Should Simon Gagne make Flyers Hall of Fame?

Going End to End today are NBC Sports Philadelphia's Brooke Destra, Katie Emmer, Taryn Hatcher, Joe Fordyce and Jordan Hall.

The topic: Should Simon Gagne make the Flyers Hall of Fame?

Destra

If you don’t think Gagne deserves to be in the Flyers Hall of Fame, did you even watch him play? 

During his time in Philadelphia, he became one of the most well-respected athletes to ever come through the organization. On top of that, his performance night in and night out was some of the best we’ve seen since the century turned.

There were three separate times during his career when he led the team in goals — two of those coming in back-to-back seasons in 2005-06 and 2006-07 (when he also led in points overall). His 47-goal season is the best by a Flyer since 1997-98 when John LeClair finished with 51 goals.

And let’s be honest … these two goals alone should rightfully earn him a spot. 

Emmer

While Gagne wasn’t the most consistent point-getter throughout his 11 seasons, the fact that the Flyers were in the playoffs 10 out of his 11 seasons goes without saying — this guy made a difference.  

He had some great seasons in Philadelphia. 

The 2005-06 and 2006-07 seasons were some of his best: 

2005-06

• 33 even strength goals (most in NHL) 
• 47 goals (seventh most in NHL) 
• 0.65 goals per game (fourth best in NHL) 
• plus-31 (tied for sixth best in NHL) 
• 334 shots (fifth most in NHL) 

2006-07

• 26 even strength goals (tied for eighth most in NHL) 
• 41 goals (ninth most in NHL) 
• 0.54 goals per game (seventh best in NHL)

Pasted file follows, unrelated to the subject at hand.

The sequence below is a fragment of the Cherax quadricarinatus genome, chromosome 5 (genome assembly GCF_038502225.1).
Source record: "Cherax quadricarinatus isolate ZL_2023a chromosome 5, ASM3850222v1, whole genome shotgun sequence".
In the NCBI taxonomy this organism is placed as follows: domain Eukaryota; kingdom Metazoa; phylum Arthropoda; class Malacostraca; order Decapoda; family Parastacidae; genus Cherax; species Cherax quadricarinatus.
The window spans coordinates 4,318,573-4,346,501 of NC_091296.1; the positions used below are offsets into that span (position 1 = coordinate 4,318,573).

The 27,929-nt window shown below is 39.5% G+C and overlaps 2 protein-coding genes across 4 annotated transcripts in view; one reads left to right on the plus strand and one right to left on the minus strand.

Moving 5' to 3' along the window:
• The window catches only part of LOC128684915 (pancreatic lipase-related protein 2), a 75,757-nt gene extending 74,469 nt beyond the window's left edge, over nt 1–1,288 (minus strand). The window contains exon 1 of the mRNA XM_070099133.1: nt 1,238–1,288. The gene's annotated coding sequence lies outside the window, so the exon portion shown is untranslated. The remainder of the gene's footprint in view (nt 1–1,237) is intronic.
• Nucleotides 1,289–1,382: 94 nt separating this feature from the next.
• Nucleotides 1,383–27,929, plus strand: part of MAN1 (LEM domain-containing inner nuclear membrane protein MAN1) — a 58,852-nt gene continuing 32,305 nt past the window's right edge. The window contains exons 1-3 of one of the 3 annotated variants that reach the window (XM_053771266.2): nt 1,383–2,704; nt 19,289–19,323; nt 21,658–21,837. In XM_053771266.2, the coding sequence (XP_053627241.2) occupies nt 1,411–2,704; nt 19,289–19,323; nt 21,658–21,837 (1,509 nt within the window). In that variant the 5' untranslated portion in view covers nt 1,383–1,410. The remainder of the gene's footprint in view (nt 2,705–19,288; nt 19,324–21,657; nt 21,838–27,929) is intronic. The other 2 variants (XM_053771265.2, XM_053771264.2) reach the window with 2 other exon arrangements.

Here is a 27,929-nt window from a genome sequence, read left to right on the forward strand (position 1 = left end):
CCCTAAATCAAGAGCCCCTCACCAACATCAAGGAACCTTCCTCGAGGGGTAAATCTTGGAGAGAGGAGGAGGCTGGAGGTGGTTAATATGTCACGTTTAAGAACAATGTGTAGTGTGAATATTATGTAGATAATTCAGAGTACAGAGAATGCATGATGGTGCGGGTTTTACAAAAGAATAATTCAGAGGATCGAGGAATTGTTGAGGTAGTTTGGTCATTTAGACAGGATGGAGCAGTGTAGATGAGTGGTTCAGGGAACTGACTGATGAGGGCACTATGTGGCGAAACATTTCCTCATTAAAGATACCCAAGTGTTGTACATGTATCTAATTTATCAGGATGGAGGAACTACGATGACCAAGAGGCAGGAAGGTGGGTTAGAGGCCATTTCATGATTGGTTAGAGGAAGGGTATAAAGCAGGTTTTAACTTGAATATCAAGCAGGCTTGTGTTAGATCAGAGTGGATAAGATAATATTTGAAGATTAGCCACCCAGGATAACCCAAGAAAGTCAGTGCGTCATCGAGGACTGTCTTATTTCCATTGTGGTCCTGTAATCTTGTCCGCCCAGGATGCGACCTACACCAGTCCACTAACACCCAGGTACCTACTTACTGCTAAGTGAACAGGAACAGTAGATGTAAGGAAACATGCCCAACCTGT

• 2007 All-Star Game 

While it would have been nice to see consistent production from Gagne, he still managed to help the Flyers achieve postseason runs every single year he played in Philadelphia except for one and had 524 total points with the club from 1999-00 to 2009-10.

Could he have done more? Maybe, but he gave the majority of his NHL career to the Flyers, he had some ups and some downs, like all good players do.

He should land in the Flyers Hall of Fame.  

Hatcher

Let’s take a trip down memory lane to the 2010 Eastern Conference semifinals. Gagne misses the Flyers' first three games in a best-of-seven series against the Bruins with an injured toe and the Flyers fail to record a single win while he’s sidelined. Gagne comes back for Games 4-7 and everything’s different. He scored game-winning and game-changing goals multiple times in the remainder of that series, a series the Flyers went on to win.

Gagne was an impact player for the Flyers for more than a decade. He accumulated 535 points and tallied 264 goals during that time, which (statistically speaking) puts him alongside Flyers left wing legends like Bill Barber, Brian Propp and LeClair.

Fordyce

This is a no-brainer, Gagne’s name belongs in the Flyers Hall of Fame.

In 11 seasons with the Flyers, Gagne eclipsed 25 goals five different times, twice scoring more than 40 goals, including the 2005-06 season when Gagne scored 47 goals in just 72 games played. Gagne played 80 games in his rookie season as a 19-year-old scoring 20 goals and registering 28 assists, and was in the top five in voting for the Calder Trophy as the league’s best rookie.  

Another attribute to Gagne’s robust Flyers résumé was his tendency to score big goals. In 2004, he forced a Game 7 against the eventual Stanley Cup champs the Tampa Bay Lightning by scoring the game-winner in overtime of Game 6. His return from injury during the Eastern Conference semifinals against the Bruins in 2010 marked the turning point in the series, as the Flyers became the third team to ever come from down 3-0 to win a playoff series, with Gagne netting the game-winner in Game 7.

Plain and simple, he’s a Flyers Hall of Famer. 

Hall

A telltale sign Gagne is Flyers Hall of Fame bound can be found in the franchise's top-10 goal-scoring club.

Gagne is No. 9 on the list with 264 goals, ahead of Claude Giroux at No. 10 with 257. Everyone among the top eight is in the Flyers Hall of Fame and we know Giroux will one day be inducted.

It would be surprising to see one of the organization's top-10 goal-scorers not get in. Gagne was drafted and groomed by the Flyers, played a long time in Philly and is among the team's better all-time goal-scorers — both regular season and postseason.

That should get him in.